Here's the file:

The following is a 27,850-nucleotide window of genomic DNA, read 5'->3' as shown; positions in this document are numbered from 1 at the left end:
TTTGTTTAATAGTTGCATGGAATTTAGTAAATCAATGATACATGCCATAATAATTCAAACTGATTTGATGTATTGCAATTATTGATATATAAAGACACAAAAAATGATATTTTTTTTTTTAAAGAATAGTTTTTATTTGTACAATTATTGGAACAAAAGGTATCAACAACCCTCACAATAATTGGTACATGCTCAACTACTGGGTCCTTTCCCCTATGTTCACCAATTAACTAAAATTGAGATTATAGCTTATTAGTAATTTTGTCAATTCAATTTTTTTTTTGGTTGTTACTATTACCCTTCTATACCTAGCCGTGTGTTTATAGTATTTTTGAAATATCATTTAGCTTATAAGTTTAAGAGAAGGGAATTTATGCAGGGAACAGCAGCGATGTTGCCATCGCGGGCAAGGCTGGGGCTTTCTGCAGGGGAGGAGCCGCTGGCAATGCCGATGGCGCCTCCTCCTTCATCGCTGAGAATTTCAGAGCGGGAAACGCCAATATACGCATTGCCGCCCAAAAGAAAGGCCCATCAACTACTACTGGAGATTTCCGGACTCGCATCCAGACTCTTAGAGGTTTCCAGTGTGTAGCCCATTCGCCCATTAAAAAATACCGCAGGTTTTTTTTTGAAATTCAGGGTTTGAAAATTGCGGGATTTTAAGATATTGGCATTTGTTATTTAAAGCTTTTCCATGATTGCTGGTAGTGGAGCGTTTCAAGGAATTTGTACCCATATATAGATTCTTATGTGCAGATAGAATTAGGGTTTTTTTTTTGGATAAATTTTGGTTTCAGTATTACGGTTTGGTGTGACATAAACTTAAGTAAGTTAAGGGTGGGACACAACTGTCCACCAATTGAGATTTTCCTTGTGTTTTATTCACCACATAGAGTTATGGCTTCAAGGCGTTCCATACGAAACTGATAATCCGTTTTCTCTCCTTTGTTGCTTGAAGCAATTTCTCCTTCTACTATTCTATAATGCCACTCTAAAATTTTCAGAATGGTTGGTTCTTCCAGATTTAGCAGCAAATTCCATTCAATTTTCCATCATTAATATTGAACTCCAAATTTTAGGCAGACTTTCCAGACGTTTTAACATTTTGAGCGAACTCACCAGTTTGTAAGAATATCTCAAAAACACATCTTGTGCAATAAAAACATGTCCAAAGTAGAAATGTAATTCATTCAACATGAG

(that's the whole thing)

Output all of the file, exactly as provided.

The following is a 27,850-nucleotide window of genomic DNA, read 5'->3' as shown; positions in this document are numbered from 1 at the left end:
TTTGTTTAATAGTTGCATGGAATTTAGTAAATCAATGATACATGCCATAATAATTCAAACTGATTTGATGTATTGCAATTATTGATATATAAAGACACAAAAAATGATATTTTTTTTTTTAAAGAATAGTTTTTATTTGTACAATTATTGGAACAAAAGGTATCAACAACCCTCACAATAATTGGTACATGCTCAACTACTGGGTCCTTTCCCCTATGTTCACCAATTAACTAAAATTGAGATTATAGCTTATTAGTAATTTTGTCAATTCAATTTTTTTTTTGGTTGTTACTATTACCCTTCTATACCTAGCCGTGTGTTTATAGTATTTTTGAAATATCATTTAGCTTATAAGTTTAAGAGAAGGGAATTTATGCAGGGAACAGCAGCGATGTTGCCATCGCGGGCAAGGCTGGGGCTTTCTGCAGGGGAGGAGCCGCTGGCAATGCCGATGGCGCCTCCTCCTTCATCGCTGAGAATTTCAGAGCGGGAAACGCCAATATACGCATTGCCGCCCAAAAGAAAGGCCCATCAACTACTACTGGAGATTTCCGGACTCGCATCCAGACTCTTAGAGGTTTCCAGTGTGTAGCCCATTCGCCCATTAAAAAATACCGCAGGTTTTTTTTTGAAATTCAGGGTTTGAAAATTGCGGGATTTTAAGATATTGGCATTTGTTATTTAAAGCTTTTCCATGATTGCTGGTAGTGGAGCGTTTCAAGGAATTTGTACCCATATATAGATTCTTATGTGCAGATAGAATTAGGGTTTTTTTTTTGGATAAATTTTGGTTTCAGTATTACGGTTTGGTGTGACATAAACTTAAGTAAGTTAAGGGTGGGACACAACTGTCCACCAATTGAGATTTTCCTTGTGTTTTATTCACCACATAGAGTTATGGCTTCAAGGCGTTCCATACGAAACTGATAATCCGTTTTCTCTCCTTTGTTGCTTGAAGCAATTTCTCCTTCTACTATTCTATAATGCCACTCTAAAATTTTCAGAATGGTTGGTTCTTCCAGATTTAGCAGCAAATTCCATTCAATTTTCCATCATTAATATTGAACTCCAAATTTTAGGCAGACTTTCCAGACGTTTTAACATTTTGAGCGAACTCACCAGTTTGTAAGAATATCTCAAAAACACATCTTGTGCAATAAAAACATGTCCAAAGTAGAAATGTAATTCATTCAACATGAG